In reading both books, I've only come across two things that really bugged me, and they're lapses that come up often in zombie lit. In this case, they came up in the first book. And, for the rest of this paragraph, a ***SPOILER ALERT***. It's when Bailey didn't off Riley that first time, and you just knew, just knew, he was gonna come back later to mess up her day. The other nitpick is when, deep into the story, at a stage when she should've known better by then, Bailey rushes an infected in a general store and embeds her axe blade into his chest instead of skull. C'mon, Bailey.
Both books are told from Bailey's first person narrative, and this gives us even more of a peek into what makes her tick internally. She's a strong character, man. And I know you can't credit N.D. Iverson for pioneering the trope-upending premise of the party girl who nuts up. Whedon did it before her with Buffy, and I'm pretty sure even he's not the first to do this. But it's for sure that N.D. Iverson can spin an addictive yarn. Her story flows so well. She executes zombie tropes so marvelously that, even though I'd seen this stuff many times before, I still had mad fun reading about the things Bailey goes thru. What is life? Right now, it's Bailey in a mean mood taking guff from nobody and brandishing her beloved Beretta and her melee weapon of choice (the axe). It ain't an easy thing, waiting on the third book.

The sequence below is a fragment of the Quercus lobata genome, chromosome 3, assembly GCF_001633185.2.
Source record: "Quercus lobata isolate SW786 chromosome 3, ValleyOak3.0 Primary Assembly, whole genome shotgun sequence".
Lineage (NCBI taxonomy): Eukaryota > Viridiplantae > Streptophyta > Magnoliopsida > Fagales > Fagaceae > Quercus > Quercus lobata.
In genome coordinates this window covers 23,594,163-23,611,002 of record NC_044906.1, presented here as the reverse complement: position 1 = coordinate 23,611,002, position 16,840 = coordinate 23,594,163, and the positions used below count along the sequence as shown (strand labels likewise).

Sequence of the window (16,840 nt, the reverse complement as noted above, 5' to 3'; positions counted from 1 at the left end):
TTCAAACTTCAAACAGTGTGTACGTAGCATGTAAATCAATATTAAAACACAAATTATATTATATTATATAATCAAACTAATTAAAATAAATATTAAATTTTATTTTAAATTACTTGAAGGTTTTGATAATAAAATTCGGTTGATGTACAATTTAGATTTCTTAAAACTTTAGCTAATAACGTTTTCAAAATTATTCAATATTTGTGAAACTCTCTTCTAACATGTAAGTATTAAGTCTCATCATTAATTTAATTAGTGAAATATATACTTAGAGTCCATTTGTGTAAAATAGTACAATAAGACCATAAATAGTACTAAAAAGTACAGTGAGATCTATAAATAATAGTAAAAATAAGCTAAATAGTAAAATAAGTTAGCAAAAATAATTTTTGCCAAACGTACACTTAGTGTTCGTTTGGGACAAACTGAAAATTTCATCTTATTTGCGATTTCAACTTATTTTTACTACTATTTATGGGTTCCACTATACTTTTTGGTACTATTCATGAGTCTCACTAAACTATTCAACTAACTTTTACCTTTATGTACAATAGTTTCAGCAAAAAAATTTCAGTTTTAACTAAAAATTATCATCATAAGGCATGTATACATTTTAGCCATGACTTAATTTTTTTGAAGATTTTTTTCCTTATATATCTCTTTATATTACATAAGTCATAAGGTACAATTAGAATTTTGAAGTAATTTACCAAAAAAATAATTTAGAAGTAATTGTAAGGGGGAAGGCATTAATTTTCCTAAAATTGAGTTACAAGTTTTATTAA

Other recommended zombie books:
- Michael Stephen Fuchs & Glynn James' Arisen series
- Glenn Bullion's Dead Living
- D. Nathan Hilliard's Dead Stop
- Jonathan Maberry's Patient Zero
- S. Johnathan Davis's 900 Miles: A Zombie Novel
- Peter Clines' Ex-Heroes
- D.J. Molles's The Remaining
- David Achord's Zombie Rules
- Chuck Wendig's Double Dead
- Steven Booth and Harry Shannon's The Hungry 1: Zombie Apocalypse (The Sheriff Penny Miller Series)
- W.J. Lundy's Whiskey Tango Foxtrot
- Luke Duffy's The Dead Walk the Earth
- Timothy W. Long's Z-Risen
- Craig DiLouis's The Retreat
- Craig DiLouis's Tooth & Nail
I love how Ms Iverson picks up with the story line, right where the first one ends.. of how Bailey and Chloe struggle to survive as they try to find their family and friends, that they have become separated from in a world of chaos and the undead. Bailey learns quickly that no one is safe, or that she can even fully trust those whom she wants to call a friend. As Bailey and Chloe find their way to Hargrove, the city that is assumed to be a safe haven, she will find that it is not what she was hoping to find.. a place of hope.
There are a couple of grammar mistakes.. but nothing that takes away from the story. Some adult language, but a well written storyline with a lot of fast paced action.
Go grab your copies of these 2 books to read a wonderful series !